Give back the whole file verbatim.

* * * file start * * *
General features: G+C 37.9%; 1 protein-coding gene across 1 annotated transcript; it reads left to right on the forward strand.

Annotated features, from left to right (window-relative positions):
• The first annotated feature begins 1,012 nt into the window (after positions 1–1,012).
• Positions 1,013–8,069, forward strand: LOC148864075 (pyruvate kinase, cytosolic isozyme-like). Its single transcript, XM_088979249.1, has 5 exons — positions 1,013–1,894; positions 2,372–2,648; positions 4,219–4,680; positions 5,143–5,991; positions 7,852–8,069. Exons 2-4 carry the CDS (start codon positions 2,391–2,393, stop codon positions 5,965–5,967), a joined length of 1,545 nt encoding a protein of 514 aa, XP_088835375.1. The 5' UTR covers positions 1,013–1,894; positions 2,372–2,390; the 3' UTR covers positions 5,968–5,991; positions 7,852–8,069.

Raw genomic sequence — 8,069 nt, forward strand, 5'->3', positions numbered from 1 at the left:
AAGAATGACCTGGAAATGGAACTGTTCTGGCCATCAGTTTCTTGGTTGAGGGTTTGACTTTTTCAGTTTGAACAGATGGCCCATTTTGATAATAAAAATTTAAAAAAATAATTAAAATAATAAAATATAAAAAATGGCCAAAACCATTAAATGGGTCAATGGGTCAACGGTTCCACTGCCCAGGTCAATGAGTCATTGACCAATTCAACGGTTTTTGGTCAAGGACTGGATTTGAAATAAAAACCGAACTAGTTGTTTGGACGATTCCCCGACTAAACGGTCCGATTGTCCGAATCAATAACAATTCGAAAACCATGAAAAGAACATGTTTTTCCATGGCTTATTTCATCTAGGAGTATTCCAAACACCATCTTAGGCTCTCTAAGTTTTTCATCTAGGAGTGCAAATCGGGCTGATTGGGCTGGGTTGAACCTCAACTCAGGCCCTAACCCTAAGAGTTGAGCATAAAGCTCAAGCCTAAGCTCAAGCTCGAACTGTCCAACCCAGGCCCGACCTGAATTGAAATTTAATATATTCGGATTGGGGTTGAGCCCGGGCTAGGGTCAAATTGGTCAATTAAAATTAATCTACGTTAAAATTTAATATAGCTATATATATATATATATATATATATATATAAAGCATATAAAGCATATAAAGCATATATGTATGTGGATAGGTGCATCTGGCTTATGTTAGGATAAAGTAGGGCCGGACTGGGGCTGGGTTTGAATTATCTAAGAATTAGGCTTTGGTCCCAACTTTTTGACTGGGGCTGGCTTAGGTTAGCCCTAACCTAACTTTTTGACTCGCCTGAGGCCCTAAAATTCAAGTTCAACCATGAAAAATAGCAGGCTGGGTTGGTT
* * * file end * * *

General features: G+C 37.9%; 1 protein-coding gene across 1 annotated transcript; it reads left to right on the forward strand.

Annotated features, from left to right (window-relative positions):
• The first annotated feature begins 1,012 nt into the window (after positions 1–1,012).
• Positions 1,013–8,069, forward strand: LOC148864075 (pyruvate kinase, cytosolic isozyme-like). Its single transcript, XM_088979249.1, has 5 exons — positions 1,013–1,894; positions 2,372–2,648; positions 4,219–4,680; positions 5,143–5,991; positions 7,852–8,069. Exons 2-4 carry the CDS (start codon positions 2,391–2,393, stop codon positions 5,965–5,967), a joined length of 1,545 nt encoding a protein of 514 aa, XP_088835375.1. The 5' UTR covers positions 1,013–1,894; positions 2,372–2,390; the 3' UTR covers positions 5,968–5,991; positions 7,852–8,069.

Raw genomic sequence — 8,069 nt, forward strand, 5'->3', positions numbered from 1 at the left:
AAGAATGACCTGGAAATGGAACTGTTCTGGCCATCAGTTTCTTGGTTGAGGGTTTGACTTTTTCAGTTTGAACAGATGGCCCATTTTGATAATAAAAATTTAAAAAAATAATTAAAATAATAAAATATAAAAAATGGCCAAAACCATTAAATGGGTCAATGGGTCAACGGTTCCACTGCCCAGGTCAATGAGTCATTGACCAATTCAACGGTTTTTGGTCAAGGACTGGATTTGAAATAAAAACCGAACTAGTTGTTTGGACGATTCCCCGACTAAACGGTCCGATTGTCCGAATCAATAACAATTCGAAAACCATGAAAAGAACATGTTTTTCCATGGCTTATTTCATCTAGGAGTATTCCAAACACCATCTTAGGCTCTCTAAGTTTTTCATCTAGGAGTGCAAATCGGGCTGATTGGGCTGGGTTGAACCTCAACTCAGGCCCTAACCCTAAGAGTTGAGCATAAAGCTCAAGCCTAAGCTCAAGCTCGAACTGTCCAACCCAGGCCCGACCTGAATTGAAATTTAATATATTCGGATTGGGGTTGAGCCCGGGCTAGGGTCAAATTGGTCAATTAAAATTAATCTACGTTAAAATTTAATATAGCTATATATATATATATATATATATATATATAAAGCATATAAAGCATATAAAGCATATATGTATGTGGATAGGTGCATCTGGCTTATGTTAGGATAAAGTAGGGCCGGACTGGGGCTGGGTTTGAATTATCTAAGAATTAGGCTTTGGTCCCAACTTTTTGACTGGGGCTGGCTTAGGTTAGCCCTAACCTAACTTTTTGACTCGCCTGAGGCCCTAAAATTCAAGTTCAACCATGAAAAATAGCAGGCTGGGTTGGTT